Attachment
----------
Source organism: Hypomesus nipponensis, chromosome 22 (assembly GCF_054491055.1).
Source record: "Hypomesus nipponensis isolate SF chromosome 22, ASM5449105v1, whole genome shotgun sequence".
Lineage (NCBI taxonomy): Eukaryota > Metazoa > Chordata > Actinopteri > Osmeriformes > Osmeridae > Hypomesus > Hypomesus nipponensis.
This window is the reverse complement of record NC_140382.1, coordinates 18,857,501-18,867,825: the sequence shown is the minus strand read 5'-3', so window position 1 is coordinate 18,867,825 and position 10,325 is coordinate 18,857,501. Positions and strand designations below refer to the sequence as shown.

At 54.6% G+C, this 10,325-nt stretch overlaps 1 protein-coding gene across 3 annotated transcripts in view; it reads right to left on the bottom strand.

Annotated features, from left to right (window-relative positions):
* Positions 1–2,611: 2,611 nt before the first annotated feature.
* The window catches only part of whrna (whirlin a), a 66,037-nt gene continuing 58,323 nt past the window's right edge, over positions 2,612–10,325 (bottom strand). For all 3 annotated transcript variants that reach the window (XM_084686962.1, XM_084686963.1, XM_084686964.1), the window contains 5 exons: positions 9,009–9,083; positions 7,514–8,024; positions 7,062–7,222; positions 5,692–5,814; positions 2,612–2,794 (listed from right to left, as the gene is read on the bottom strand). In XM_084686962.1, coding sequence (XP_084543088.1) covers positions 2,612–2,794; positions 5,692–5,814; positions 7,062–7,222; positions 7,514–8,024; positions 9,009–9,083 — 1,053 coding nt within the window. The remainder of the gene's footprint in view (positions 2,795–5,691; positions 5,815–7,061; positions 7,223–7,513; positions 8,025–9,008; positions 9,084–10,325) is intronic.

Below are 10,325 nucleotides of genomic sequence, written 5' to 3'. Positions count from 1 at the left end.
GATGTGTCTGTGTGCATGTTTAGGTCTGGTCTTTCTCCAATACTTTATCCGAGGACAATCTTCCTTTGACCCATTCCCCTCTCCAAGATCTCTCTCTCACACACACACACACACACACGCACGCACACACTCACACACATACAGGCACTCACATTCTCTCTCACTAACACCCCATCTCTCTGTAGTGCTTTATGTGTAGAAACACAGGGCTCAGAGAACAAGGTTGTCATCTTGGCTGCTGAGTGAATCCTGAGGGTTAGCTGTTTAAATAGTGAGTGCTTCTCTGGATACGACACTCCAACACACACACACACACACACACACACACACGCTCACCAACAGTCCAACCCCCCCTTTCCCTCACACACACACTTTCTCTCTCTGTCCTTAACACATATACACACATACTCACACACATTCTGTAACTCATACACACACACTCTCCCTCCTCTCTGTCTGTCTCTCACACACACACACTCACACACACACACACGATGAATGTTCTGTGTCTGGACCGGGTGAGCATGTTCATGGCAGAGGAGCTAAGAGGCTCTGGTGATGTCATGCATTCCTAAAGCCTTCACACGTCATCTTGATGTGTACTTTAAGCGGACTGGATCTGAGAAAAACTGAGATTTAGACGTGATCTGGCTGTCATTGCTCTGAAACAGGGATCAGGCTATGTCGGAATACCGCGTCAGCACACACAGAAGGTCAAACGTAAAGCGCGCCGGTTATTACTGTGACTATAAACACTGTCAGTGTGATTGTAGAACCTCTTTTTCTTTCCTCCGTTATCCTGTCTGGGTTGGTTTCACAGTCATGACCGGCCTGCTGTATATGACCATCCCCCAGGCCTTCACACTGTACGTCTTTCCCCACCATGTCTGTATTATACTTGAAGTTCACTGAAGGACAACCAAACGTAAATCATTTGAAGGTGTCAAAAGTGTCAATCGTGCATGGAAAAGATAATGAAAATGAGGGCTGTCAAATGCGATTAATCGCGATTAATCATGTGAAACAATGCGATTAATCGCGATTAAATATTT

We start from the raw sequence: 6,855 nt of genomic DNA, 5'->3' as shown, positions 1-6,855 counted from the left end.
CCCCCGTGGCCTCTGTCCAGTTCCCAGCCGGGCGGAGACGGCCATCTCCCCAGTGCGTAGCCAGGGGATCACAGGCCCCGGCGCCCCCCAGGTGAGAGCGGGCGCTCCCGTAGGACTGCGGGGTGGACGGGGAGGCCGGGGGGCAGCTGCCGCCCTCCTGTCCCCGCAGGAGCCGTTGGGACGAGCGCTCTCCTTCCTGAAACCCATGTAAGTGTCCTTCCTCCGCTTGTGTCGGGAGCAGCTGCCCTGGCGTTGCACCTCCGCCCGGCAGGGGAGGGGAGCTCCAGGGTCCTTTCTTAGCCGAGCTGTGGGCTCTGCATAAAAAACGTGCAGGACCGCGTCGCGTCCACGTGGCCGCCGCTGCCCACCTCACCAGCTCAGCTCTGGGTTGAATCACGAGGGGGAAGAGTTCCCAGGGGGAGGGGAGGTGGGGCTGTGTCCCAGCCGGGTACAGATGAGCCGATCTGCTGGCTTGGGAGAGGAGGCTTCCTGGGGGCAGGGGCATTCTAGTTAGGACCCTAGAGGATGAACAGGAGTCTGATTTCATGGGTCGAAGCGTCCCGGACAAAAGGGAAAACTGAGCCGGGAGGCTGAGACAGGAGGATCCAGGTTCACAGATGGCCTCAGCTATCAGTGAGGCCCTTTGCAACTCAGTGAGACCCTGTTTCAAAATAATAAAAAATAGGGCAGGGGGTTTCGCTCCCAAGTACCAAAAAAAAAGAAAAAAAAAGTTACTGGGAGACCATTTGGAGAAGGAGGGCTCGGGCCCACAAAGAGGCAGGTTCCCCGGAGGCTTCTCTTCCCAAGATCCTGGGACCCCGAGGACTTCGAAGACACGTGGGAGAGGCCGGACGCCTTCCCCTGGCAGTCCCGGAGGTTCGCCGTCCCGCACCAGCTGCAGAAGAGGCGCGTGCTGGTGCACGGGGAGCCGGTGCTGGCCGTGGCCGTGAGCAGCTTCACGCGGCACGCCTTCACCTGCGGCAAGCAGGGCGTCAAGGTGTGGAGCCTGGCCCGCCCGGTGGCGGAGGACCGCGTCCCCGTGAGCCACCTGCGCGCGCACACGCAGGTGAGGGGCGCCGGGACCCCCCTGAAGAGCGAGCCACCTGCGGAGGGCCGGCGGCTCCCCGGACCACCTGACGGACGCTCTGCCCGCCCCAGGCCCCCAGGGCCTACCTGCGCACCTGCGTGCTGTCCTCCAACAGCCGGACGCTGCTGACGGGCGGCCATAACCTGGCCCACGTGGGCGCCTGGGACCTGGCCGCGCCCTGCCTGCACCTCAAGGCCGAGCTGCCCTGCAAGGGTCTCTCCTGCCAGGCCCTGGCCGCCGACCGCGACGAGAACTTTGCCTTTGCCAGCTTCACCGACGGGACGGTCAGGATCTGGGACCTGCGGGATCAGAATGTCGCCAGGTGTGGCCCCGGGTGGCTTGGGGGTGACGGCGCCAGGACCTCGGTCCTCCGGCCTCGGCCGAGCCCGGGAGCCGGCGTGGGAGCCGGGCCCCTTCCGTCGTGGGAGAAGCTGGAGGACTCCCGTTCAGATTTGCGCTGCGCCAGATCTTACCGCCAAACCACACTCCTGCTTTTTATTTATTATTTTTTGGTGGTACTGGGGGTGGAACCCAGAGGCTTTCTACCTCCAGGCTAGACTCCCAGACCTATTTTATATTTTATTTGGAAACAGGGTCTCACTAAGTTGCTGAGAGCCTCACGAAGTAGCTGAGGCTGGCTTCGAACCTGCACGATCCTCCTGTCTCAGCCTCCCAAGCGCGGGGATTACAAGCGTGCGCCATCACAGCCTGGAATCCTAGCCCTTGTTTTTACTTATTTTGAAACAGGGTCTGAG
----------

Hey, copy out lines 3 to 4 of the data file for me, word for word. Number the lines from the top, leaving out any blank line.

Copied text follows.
Lineage (NCBI taxonomy): Eukaryota > Metazoa > Chordata > Actinopteri > Osmeriformes > Osmeridae > Hypomesus > Hypomesus nipponensis.
This window is the reverse complement of record NC_140382.1, coordinates 18,857,501-18,867,825: the sequence shown is the minus strand read 5'-3', so window position 1 is coordinate 18,867,825 and position 10,325 is coordinate 18,857,501. Positions and strand designations below refer to the sequence as shown.